10. Of the Division of Times.

As we have treated systematically under its several heads the outline of each kind of inquiry only so far as to explain the general doctrine, which was our original intention, it would remain to add in the same manner any observations that should be made about the division of times, in such manner as to agree with nature and to be consistent with the specific doctrines which have already been set forth. So then, as, among all genethlialogical inquiries whatsoever, a more general destiny takes precedence of all particular considerations, namely, that of country of birth, to which the major details of a geniture are naturally subordinate, such as the topics of the form of the body, the character of the soul and the variations of manners and customs, it is also necessary that he who makes his inquiry naturally should always hold first to the primary and more authoritative cause, lest, misled by the similarity of genitures, he should unwittingly call, let us say, the Ethiopian white or straight-haired, and the German or Gaul black skinned and woolly-haired, or the latter gentle in character, fond of discussion, or fond of contemplation, and the Greeks savage of soul and untutored of mind; or, again, on the subject of marriage, lest he mistake the appropriate customs and manners by assigning, for example, marriage with a sister to one who is Italian by race, instead of to the Egyptian as he should, and a marriage with his mother to this latter, though it suits the Persian. Thus in general it is needful first to apprehend universal conditions of destiny, and then to attach to them the particular conditions which relate to degree. In the same fashion likewise, dealing with the division of time, one most take as a basis in each single prediction the differences and special proprieties of the temporal ages, and see to it that we do not, in the ordinary, simple treatment of matters incident to the inquiry, carelessly assign to a babe action or marriage, or anything that belongs to adults, or to an extremely old man the begetting of children or anything else that fits younger men; but once and for all let us harmonize those details which are contemplated in temporal terms with that which is suitable and possible for persons in the various age-classes. For in the matter of the age divisions of mankind in general there is one and the same approach, which for likeness and comparison depends upon the order of the seven planets; it begins with the first age of man and with the first sphere from us, that is, the moon's, and ends with the last of the ages and the outermost of the planetary spheres, which is called that of Saturn. And in truth the accidental qualities of each of the ages are those which are naturally proper to the planet compared with it, and these it will be needful to observe, in order that by this means we may investigate the general questions of the temporal divisions, while we determine particular differences from the special qualities which are discovered in the nativities.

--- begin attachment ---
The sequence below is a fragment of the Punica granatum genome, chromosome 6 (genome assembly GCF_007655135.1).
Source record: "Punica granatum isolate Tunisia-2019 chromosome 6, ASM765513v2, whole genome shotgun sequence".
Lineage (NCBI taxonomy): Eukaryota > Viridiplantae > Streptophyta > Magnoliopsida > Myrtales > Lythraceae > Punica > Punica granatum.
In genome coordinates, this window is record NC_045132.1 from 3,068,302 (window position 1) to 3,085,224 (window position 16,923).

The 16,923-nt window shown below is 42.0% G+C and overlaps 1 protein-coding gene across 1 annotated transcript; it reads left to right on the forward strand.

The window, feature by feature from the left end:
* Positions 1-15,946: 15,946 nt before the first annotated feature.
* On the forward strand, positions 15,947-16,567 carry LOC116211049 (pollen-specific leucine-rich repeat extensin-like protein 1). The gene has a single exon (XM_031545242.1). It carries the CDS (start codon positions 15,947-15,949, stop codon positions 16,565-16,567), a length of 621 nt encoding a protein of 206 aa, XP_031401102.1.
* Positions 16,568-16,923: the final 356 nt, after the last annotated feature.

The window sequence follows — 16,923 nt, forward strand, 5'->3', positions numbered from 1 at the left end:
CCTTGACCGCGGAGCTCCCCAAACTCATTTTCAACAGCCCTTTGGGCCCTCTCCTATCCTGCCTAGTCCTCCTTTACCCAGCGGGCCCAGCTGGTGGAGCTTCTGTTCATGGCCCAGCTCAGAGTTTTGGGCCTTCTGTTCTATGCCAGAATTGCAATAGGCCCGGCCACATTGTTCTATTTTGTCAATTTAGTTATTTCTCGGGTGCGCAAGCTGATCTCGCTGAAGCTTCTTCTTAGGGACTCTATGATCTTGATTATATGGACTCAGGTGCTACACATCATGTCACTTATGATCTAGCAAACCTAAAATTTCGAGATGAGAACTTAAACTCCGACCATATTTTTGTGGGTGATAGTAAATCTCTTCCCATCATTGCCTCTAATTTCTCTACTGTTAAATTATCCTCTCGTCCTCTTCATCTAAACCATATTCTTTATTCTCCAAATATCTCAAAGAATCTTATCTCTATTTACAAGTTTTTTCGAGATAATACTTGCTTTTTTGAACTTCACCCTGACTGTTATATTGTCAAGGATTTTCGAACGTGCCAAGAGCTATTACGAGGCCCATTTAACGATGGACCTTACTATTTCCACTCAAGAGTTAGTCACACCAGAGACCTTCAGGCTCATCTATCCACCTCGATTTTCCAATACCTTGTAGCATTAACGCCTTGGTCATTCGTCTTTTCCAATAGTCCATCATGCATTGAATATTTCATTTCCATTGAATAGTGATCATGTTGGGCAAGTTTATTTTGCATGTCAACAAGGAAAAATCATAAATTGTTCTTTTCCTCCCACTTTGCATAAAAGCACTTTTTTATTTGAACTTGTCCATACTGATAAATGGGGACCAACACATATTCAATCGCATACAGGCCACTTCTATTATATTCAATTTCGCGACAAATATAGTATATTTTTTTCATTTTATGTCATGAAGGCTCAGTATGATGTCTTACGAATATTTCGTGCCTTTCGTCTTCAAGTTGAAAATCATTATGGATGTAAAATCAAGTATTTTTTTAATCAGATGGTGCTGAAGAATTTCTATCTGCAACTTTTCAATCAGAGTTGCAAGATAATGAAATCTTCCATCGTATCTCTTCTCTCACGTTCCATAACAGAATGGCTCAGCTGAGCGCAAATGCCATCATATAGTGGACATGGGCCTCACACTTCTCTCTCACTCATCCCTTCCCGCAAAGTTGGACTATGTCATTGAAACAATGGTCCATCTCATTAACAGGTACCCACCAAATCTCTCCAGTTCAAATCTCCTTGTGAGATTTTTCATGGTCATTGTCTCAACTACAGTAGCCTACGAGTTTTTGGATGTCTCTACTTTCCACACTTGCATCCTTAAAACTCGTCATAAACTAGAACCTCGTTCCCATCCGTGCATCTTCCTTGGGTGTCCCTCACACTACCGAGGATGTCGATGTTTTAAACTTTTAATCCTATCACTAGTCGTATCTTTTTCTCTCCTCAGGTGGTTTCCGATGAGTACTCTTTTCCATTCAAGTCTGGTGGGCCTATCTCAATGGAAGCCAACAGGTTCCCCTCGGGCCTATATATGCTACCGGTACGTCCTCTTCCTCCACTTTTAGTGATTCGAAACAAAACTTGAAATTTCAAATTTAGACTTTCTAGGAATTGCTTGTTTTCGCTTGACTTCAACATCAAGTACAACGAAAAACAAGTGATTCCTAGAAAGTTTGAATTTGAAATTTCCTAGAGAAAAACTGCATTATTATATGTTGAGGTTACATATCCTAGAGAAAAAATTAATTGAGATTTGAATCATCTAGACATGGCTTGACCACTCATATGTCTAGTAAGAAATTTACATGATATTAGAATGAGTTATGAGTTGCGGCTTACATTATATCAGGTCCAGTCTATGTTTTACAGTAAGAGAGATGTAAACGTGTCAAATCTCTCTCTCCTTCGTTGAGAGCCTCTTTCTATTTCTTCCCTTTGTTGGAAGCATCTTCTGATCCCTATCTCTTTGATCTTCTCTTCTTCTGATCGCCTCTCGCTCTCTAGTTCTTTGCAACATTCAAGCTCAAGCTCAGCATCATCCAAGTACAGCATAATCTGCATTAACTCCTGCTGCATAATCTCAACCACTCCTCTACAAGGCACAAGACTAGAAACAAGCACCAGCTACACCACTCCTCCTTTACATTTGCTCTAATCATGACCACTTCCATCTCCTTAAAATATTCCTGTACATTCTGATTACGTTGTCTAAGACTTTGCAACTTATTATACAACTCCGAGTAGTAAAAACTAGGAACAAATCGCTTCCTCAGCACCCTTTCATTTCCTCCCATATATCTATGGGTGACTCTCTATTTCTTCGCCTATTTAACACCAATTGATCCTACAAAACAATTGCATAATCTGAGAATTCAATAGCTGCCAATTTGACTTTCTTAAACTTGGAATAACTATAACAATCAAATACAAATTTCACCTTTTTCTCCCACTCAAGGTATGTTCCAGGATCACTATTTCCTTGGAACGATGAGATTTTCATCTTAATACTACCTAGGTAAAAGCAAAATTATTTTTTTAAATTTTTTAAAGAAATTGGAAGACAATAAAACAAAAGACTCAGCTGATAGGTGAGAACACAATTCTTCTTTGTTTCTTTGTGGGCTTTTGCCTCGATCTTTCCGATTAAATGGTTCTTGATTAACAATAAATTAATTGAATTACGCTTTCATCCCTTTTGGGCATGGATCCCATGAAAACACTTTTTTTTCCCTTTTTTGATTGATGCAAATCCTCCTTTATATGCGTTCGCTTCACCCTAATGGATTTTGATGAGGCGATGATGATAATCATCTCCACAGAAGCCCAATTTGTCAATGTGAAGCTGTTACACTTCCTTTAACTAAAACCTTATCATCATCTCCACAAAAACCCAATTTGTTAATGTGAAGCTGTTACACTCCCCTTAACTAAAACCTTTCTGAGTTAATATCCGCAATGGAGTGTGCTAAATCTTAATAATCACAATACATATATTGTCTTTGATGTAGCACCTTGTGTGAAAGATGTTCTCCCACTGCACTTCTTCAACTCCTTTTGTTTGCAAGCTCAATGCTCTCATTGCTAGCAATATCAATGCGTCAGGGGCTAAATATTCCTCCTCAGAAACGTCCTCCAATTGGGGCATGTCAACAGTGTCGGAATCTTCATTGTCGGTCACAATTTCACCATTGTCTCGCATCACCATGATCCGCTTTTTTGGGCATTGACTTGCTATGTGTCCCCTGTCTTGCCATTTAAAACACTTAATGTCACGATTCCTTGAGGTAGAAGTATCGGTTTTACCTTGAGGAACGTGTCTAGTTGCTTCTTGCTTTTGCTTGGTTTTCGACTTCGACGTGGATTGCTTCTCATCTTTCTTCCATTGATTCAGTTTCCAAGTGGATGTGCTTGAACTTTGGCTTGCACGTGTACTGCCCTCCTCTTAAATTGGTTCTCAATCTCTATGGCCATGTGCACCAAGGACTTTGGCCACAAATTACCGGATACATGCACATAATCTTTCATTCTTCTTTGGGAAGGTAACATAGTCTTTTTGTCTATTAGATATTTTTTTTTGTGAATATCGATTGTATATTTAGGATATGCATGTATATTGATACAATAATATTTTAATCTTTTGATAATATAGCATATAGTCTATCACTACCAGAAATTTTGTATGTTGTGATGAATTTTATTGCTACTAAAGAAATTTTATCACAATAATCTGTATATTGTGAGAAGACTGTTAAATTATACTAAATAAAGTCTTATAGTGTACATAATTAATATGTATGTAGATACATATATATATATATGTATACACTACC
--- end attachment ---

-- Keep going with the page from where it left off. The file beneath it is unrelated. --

For up to about the fourth year, following the number which belongs to the quadrennium, the moon takes over the age of infancy and produces the suppleness and lack of fixity in its body, its quick growth and the moist nature, as a rule, of its food, the changeability of its condition, and the imperfection and inarticulate state of its soul, suitably to her own active qualities.
In the following period of ten years, Mercury, to whom falls the second place and the second age, that of childhood, for the period which is half of the space of twenty years, begins to articulate and fashion the intelligent and logical part of the soul, to implant certain seeds and rudiments of learning, and to bring to light individual peculiarities of character and faculties, awaking the soul at this stage by instruction, tutelage, and the first gymnastic exercises.
Venus, taking in charge the third age, that of youth, for the next eight years, corresponding in number to her own period, begins, as is natural, to inspire, at their maturity, an activity of the seminal passages and to implant an impulse toward the embrace of love. At this time particularly a kind of frenzy enters the soul, incontinence, desire for any chance sexual gratification, burning passion, guile, and the blindness of the impetuous lover.